Using a link is a convenient way to help people find information — sharing a website, sending an email or downloading a document.
Websites are technically one or more IP addresses with numbers like 18.104.22.168. A system was developed allowing users to utilize domain names, like thehungersite.com.
Life would be wonderful if every website had a simple, easy-to-remember address, called a URL — but they don't. Establishing a unique site name and the software used to construct the site can make for some pretty long addresses that can include a domain, path and file name.
For example, a webpage on About.com with some helpful guidelines on different types of links is http://www.webdesign.about.com/od/beginning tutorials/p/links-on-web sites.htm. Who wants to try to remember that, or copy it by hand?
Let's make it easier to share. First of all, in order to go to the site, you do not need the "http://" — or for secure transactions, "https://" — and only very rarely do you need to include the "www" either. (When in doubt, remove it in the address line and reload the page to check.)
This might work well with, say, wordandway.org, but the example URL is still too long. Instead, URL shortener services such as TinyURL.com and bit.ly are available. Paste in the entire name of the site and the service comes up with a permanent shorter name that links to the same page.
If you plug in the same URL at bit.ly, you get http://bit.ly/x9YdOu (and you can trim off the beginning).
TinyURL has the advantage of suggesting a custom alias without your having to sign up for the service. Take the same URL, add your creativity, and you get something that can be remembered: tinyurl.com/LinkIdeas.
Browser bookmarks are another version of links. Make websites you use often just a click away. Bookmarks use the same approach as a smartphone or tablet app that opens Facebook or Angry Birds.
Want to quickly go to The Weather Channel page for your zip code? Navigate there (weather.com), plug in your zip code and then use the menu or right-click somewhere on the site and choose "Bookmark This Page" (Firefox) or "Add to Favorites" (Internet Explorer).
Again, a reminder: If you are linking for website content, you should test your links. Software can vary.
The bookmark/favorite is added to your browser toolbar and can be turned on or off through the View > Toolbar option. Right-clicking on one and choosing "Properties" allows you to abbreviate or eliminate the bookmark name; IE will also let you change the icon. Grouping these into folders will keep them organized.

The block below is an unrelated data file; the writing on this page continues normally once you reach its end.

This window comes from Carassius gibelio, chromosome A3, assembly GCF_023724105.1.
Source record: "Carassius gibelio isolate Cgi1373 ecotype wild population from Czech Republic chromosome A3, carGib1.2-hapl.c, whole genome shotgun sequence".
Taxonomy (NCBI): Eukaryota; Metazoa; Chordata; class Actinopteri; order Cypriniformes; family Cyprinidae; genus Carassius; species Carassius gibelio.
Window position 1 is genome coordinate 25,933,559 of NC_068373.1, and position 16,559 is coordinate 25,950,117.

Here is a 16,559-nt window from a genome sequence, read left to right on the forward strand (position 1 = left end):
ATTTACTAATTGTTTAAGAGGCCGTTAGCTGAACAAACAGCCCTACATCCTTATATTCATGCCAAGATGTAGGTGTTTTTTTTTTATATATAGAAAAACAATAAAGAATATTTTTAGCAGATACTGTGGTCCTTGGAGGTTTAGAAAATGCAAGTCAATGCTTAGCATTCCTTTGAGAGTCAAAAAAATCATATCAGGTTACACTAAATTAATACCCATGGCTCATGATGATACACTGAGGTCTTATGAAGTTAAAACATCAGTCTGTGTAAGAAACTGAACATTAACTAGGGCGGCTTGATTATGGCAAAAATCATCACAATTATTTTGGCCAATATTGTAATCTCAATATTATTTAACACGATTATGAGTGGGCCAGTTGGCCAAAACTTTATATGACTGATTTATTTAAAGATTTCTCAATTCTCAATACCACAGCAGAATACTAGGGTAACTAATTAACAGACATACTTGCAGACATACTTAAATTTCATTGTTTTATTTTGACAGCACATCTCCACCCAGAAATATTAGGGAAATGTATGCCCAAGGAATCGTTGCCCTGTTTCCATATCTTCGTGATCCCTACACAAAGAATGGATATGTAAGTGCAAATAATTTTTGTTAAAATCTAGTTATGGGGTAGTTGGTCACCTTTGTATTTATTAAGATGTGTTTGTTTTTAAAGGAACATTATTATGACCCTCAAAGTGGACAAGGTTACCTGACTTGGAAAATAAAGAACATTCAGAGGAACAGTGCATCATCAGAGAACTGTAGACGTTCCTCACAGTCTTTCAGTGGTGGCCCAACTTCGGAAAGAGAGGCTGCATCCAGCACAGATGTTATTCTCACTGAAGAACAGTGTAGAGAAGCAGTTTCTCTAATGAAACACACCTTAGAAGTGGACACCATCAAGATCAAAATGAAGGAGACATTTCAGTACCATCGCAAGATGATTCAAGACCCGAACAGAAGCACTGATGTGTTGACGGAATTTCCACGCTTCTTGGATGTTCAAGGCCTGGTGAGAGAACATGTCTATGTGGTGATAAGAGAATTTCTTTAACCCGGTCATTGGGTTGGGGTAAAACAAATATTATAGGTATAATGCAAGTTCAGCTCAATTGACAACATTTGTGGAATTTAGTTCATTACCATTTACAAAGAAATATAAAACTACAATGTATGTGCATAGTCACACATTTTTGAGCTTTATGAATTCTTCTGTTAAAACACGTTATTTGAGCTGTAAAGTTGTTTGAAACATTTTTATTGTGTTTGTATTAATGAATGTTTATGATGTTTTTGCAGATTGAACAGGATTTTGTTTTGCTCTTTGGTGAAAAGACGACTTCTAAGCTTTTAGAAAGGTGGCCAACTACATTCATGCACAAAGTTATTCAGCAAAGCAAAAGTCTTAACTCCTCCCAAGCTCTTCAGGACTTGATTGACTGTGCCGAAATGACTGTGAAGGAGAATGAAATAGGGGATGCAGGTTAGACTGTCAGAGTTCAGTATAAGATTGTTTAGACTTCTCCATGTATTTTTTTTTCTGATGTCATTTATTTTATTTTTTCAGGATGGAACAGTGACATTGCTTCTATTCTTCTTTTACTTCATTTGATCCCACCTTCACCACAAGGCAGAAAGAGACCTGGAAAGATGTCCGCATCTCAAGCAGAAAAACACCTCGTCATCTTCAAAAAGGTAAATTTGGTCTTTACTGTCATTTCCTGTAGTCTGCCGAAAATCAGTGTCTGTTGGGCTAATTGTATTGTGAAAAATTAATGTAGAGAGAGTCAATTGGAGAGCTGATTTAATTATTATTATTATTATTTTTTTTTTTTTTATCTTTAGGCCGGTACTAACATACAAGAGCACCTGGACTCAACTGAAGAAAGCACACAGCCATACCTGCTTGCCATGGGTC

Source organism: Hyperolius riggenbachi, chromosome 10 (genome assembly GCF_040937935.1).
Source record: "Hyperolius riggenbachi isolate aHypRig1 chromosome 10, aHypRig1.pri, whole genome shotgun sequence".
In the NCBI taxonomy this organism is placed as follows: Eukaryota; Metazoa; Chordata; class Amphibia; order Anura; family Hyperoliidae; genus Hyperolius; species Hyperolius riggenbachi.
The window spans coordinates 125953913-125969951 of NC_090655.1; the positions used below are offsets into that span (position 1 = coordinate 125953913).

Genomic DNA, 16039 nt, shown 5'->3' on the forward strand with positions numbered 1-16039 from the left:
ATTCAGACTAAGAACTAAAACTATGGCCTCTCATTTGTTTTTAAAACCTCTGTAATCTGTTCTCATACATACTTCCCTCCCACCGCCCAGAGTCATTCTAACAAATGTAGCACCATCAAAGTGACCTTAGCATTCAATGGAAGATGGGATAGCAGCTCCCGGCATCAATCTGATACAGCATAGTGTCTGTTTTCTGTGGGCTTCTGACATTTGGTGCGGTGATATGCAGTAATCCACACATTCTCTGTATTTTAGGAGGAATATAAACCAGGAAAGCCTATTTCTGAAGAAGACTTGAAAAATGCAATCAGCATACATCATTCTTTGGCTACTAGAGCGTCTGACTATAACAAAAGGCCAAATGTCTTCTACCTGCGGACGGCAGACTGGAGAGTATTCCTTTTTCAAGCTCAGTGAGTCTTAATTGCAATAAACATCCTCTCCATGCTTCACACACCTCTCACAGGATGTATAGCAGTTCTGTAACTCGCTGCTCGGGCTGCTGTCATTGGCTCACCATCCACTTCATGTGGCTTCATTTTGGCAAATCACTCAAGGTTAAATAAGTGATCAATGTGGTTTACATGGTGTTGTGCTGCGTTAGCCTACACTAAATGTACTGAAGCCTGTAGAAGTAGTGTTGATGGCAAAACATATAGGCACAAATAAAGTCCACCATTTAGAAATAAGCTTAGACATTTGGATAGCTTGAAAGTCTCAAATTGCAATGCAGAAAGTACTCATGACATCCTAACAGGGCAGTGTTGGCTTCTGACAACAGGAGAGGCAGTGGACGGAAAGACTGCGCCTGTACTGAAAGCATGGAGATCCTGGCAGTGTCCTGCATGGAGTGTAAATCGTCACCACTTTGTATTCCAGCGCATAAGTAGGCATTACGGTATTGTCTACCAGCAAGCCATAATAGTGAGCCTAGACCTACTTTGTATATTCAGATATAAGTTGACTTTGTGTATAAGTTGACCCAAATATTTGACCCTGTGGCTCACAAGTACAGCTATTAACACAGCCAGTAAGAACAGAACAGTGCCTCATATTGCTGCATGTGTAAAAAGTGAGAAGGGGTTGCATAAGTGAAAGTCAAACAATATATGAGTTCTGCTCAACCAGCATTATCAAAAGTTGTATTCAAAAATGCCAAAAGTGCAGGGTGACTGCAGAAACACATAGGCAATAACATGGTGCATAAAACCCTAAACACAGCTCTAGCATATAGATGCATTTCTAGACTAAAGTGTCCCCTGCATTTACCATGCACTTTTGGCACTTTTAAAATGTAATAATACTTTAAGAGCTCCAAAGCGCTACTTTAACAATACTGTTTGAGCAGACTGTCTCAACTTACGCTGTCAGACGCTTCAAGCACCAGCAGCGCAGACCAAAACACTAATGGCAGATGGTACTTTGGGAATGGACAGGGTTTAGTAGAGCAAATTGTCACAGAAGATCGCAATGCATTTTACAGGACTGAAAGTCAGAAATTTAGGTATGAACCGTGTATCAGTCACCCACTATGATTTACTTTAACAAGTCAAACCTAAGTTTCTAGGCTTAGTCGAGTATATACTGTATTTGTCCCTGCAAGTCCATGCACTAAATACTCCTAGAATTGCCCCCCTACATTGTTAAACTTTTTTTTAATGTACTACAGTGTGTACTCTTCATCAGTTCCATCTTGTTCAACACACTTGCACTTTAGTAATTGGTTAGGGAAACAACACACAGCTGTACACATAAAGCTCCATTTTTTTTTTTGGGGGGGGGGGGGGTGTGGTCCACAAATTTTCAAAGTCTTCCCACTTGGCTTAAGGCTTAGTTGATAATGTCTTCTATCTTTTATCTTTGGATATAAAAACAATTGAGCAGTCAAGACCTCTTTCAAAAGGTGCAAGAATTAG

Websites change over time. A change of address or a page deletion means your alias or bookmarks will no longer work. Several free link-checking services can keep your bookmarks up-to-date. I use AM-Deadlink (aignes.com/deadlink.htm).
You can also subscribe to sites and blogs that update their information. If you want to know more, read a tutorial at tinyurl.com/subcribehow-tos.
Links open possibilities. Documents and PDF files viewed electronically can give you immediate access to sites or downloads. Our family's annual Christmas letter includes several hidden links in the email version, including access to a photo album on Facebook.
PowerPoint presentations can have linked areas that make non-linear quizzes or "choose your own adventure" content. An online classified link can open an email to quickly send a question or resume.
And those who use Twitter and Facebook are well aware of the ability to give others quick access to articles, videos and more.
Both people and churches can share more effectively by including websites and email on all communication, designing flyers that can be downloaded, giving access to videos and including more information than can be easily included in a postcard or short message. Why not creatively see how you can punch up your messages?
Ken Satterfield is advertising coordinator for Word&Way.